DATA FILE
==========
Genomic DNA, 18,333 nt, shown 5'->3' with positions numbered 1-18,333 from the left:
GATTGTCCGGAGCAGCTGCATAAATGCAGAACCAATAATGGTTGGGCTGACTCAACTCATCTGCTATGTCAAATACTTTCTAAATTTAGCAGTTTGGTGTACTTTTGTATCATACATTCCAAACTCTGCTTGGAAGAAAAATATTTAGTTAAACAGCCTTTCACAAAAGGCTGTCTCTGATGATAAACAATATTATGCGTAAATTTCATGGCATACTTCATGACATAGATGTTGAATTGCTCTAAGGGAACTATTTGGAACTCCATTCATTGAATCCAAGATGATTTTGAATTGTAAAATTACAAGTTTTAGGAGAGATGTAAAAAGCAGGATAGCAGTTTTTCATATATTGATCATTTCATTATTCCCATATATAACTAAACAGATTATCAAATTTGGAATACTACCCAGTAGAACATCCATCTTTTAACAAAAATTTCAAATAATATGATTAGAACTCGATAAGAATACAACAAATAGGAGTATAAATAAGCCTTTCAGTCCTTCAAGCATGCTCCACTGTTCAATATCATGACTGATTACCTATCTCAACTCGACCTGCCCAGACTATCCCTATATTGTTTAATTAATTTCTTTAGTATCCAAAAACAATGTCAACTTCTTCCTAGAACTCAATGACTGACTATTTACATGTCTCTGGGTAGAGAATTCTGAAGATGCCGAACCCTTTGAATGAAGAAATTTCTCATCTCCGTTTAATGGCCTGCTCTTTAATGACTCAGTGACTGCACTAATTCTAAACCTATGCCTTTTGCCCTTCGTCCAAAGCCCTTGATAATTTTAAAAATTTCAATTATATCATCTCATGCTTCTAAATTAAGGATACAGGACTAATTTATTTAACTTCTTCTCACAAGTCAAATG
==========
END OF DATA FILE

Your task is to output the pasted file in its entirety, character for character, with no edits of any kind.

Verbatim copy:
Genomic DNA, 18,333 nt, shown 5'->3' with positions numbered 1-18,333 from the left:
GATTGTCCGGAGCAGCTGCATAAATGCAGAACCAATAATGGTTGGGCTGACTCAACTCATCTGCTATGTCAAATACTTTCTAAATTTAGCAGTTTGGTGTACTTTTGTATCATACATTCCAAACTCTGCTTGGAAGAAAAATATTTAGTTAAACAGCCTTTCACAAAAGGCTGTCTCTGATGATAAACAATATTATGCGTAAATTTCATGGCATACTTCATGACATAGATGTTGAATTGCTCTAAGGGAACTATTTGGAACTCCATTCATTGAATCCAAGATGATTTTGAATTGTAAAATTACAAGTTTTAGGAGAGATGTAAAAAGCAGGATAGCAGTTTTTCATATATTGATCATTTCATTATTCCCATATATAACTAAACAGATTATCAAATTTGGAATACTACCCAGTAGAACATCCATCTTTTAACAAAAATTTCAAATAATATGATTAGAACTCGATAAGAATACAACAAATAGGAGTATAAATAAGCCTTTCAGTCCTTCAAGCATGCTCCACTGTTCAATATCATGACTGATTACCTATCTCAACTCGACCTGCCCAGACTATCCCTATATTGTTTAATTAATTTCTTTAGTATCCAAAAACAATGTCAACTTCTTCCTAGAACTCAATGACTGACTATTTACATGTCTCTGGGTAGAGAATTCTGAAGATGCCGAACCCTTTGAATGAAGAAATTTCTCATCTCCGTTTAATGGCCTGCTCTTTAATGACTCAGTGACTGCACTAATTCTAAACCTATGCCTTTTGCCCTTCGTCCAAAGCCCTTGATAATTTTAAAAATTTCAATTATATCATCTCATGCTTCTAAATTAAGGATACAGGACTAATTTATTTAACTTCTTCTCACAAGTCAAATG